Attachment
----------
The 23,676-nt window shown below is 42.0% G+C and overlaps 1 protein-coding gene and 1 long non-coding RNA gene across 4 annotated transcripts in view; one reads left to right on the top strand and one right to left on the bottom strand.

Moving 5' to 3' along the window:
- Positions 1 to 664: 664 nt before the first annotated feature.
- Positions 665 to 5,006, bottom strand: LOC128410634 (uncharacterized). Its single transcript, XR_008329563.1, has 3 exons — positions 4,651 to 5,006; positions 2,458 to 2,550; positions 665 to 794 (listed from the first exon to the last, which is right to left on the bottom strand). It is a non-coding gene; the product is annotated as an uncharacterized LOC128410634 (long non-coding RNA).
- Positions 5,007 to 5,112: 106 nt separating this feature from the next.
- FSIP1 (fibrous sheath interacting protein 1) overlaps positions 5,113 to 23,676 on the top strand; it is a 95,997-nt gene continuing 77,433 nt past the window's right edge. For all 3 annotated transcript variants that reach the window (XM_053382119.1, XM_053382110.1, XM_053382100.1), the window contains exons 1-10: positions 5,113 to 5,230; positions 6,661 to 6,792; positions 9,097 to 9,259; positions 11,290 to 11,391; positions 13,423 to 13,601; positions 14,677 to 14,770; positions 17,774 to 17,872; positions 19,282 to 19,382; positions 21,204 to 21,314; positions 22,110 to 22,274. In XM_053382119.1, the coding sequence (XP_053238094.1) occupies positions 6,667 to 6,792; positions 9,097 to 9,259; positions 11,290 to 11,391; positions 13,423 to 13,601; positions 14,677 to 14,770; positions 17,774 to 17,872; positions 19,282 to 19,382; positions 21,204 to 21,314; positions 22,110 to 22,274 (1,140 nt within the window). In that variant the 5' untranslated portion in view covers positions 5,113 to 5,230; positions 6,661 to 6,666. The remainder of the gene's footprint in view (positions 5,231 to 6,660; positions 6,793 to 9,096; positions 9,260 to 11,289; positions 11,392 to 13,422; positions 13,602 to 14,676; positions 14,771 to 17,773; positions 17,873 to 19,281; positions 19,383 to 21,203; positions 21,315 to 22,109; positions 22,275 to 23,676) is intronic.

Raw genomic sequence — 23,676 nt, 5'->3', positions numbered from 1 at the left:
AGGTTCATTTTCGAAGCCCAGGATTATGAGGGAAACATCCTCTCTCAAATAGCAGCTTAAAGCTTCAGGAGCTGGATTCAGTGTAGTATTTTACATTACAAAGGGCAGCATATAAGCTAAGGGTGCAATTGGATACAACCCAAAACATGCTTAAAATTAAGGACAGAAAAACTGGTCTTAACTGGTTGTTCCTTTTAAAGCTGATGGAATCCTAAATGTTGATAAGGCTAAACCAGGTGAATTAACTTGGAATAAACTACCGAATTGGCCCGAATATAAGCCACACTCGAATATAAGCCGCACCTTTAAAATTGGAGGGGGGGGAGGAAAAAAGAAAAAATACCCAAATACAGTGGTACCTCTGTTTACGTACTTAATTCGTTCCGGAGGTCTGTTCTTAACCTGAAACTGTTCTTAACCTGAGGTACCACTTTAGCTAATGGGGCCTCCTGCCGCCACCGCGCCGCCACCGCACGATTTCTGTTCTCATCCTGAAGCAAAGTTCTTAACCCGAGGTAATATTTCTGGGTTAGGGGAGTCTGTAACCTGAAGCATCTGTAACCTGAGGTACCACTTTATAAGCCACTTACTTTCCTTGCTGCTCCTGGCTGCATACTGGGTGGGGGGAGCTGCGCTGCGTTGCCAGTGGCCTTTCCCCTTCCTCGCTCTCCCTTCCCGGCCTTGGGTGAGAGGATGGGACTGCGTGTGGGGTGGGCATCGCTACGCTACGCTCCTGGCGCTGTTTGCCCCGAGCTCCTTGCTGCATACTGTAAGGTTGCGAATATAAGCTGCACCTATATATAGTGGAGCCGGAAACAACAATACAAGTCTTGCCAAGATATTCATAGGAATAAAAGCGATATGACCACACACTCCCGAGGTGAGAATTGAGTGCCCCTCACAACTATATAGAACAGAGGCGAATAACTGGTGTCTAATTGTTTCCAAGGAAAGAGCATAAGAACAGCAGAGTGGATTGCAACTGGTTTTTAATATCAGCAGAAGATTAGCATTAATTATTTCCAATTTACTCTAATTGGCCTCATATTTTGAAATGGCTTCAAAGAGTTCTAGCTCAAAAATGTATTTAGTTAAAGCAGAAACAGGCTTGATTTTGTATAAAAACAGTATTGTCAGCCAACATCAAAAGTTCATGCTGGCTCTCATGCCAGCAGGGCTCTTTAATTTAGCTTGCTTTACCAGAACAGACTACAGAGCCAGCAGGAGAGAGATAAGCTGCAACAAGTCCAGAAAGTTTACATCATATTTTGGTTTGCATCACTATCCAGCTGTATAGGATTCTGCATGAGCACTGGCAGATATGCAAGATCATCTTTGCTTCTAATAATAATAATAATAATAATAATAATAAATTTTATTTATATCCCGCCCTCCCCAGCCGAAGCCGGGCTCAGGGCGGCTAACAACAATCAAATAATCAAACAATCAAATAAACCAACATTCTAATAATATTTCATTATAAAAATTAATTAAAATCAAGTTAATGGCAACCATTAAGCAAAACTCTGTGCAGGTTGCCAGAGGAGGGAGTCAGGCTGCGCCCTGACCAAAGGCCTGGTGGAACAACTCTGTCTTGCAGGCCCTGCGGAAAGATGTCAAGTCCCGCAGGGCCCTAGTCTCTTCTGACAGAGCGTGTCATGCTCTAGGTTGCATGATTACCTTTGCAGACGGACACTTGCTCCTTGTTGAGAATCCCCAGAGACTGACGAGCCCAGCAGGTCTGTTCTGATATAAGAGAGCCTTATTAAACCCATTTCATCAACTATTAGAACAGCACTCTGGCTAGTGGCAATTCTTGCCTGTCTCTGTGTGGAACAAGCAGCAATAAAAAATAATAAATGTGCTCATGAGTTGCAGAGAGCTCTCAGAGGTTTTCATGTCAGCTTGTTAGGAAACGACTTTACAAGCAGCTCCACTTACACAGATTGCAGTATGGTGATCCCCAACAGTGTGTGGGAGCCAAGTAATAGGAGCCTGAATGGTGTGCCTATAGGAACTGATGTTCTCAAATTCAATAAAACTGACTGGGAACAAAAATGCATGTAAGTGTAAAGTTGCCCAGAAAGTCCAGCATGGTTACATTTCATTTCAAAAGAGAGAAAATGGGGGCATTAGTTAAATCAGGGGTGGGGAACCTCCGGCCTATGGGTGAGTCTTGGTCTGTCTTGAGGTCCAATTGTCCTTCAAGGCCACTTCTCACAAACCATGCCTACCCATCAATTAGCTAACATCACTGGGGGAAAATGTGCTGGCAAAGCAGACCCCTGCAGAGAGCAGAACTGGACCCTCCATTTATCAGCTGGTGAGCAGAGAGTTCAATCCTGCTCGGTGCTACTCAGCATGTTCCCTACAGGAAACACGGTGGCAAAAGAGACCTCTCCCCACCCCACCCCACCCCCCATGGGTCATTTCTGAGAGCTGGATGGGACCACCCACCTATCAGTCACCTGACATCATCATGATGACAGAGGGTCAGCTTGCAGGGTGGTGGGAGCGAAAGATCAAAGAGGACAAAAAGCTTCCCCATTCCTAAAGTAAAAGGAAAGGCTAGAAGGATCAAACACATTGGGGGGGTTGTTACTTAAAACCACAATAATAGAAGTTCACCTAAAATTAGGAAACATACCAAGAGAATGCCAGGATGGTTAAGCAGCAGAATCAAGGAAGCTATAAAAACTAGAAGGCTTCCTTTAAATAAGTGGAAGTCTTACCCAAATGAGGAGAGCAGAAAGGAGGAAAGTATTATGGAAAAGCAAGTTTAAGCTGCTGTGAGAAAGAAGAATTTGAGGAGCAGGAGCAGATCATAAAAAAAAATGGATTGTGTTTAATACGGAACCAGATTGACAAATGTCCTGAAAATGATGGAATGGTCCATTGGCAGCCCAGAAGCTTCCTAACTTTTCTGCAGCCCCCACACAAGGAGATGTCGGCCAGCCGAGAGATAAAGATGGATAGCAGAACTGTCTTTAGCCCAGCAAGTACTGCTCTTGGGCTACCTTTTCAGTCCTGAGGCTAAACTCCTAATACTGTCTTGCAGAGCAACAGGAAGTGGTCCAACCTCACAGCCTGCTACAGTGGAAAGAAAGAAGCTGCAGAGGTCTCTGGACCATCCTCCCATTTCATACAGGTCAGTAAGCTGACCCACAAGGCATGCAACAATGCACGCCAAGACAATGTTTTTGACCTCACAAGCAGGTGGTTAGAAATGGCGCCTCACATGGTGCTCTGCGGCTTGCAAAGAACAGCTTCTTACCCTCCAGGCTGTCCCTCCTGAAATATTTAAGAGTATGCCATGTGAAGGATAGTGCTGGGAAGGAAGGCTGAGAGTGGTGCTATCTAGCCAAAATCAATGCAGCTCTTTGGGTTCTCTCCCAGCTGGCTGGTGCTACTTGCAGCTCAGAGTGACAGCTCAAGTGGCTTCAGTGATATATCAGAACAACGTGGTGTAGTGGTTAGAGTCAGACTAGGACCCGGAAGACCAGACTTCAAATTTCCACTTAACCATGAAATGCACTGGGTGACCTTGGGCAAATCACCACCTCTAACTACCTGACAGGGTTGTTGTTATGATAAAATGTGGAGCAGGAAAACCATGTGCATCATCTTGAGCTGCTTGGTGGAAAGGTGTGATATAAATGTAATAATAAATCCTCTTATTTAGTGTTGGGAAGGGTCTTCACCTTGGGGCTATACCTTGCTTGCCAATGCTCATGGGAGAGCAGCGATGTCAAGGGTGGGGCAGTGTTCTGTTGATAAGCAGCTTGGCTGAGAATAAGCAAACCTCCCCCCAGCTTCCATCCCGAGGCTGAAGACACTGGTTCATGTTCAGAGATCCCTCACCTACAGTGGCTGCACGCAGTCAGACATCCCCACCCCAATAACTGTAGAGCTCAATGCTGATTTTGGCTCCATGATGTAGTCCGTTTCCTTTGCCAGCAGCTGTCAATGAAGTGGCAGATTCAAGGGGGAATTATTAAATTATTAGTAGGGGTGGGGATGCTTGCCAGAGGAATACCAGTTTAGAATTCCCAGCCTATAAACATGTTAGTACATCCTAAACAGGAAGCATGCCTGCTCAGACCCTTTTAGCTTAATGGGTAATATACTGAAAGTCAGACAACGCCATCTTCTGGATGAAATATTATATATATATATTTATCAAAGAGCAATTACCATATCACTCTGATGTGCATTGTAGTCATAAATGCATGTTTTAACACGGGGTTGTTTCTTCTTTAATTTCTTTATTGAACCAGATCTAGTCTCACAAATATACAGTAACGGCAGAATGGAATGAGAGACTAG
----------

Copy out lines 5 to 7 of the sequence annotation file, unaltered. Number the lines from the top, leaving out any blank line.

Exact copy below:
- Positions 5,007 to 5,112: 106 nt separating this feature from the next.
- FSIP1 (fibrous sheath interacting protein 1) overlaps positions 5,113 to 23,676 on the top strand; it is a 95,997-nt gene continuing 77,433 nt past the window's right edge. For all 3 annotated transcript variants that reach the window (XM_053382119.1, XM_053382110.1, XM_053382100.1), the window contains exons 1-10: positions 5,113 to 5,230; positions 6,661 to 6,792; positions 9,097 to 9,259; positions 11,290 to 11,391; positions 13,423 to 13,601; positions 14,677 to 14,770; positions 17,774 to 17,872; positions 19,282 to 19,382; positions 21,204 to 21,314; positions 22,110 to 22,274. In XM_053382119.1, the coding sequence (XP_053238094.1) occupies positions 6,667 to 6,792; positions 9,097 to 9,259; positions 11,290 to 11,391; positions 13,423 to 13,601; positions 14,677 to 14,770; positions 17,774 to 17,872; positions 19,282 to 19,382; positions 21,204 to 21,314; positions 22,110 to 22,274 (1,140 nt within the window). In that variant the 5' untranslated portion in view covers positions 5,113 to 5,230; positions 6,661 to 6,666. The remainder of the gene's footprint in view (positions 5,231 to 6,660; positions 6,793 to 9,096; positions 9,260 to 11,289; positions 11,392 to 13,422; positions 13,602 to 14,676; positions 14,771 to 17,773; positions 17,873 to 19,281; positions 19,383 to 21,203; positions 21,315 to 22,109; positions 22,275 to 23,676) is intronic.

Raw genomic sequence — 23,676 nt, 5'->3', positions numbered from 1 at the left: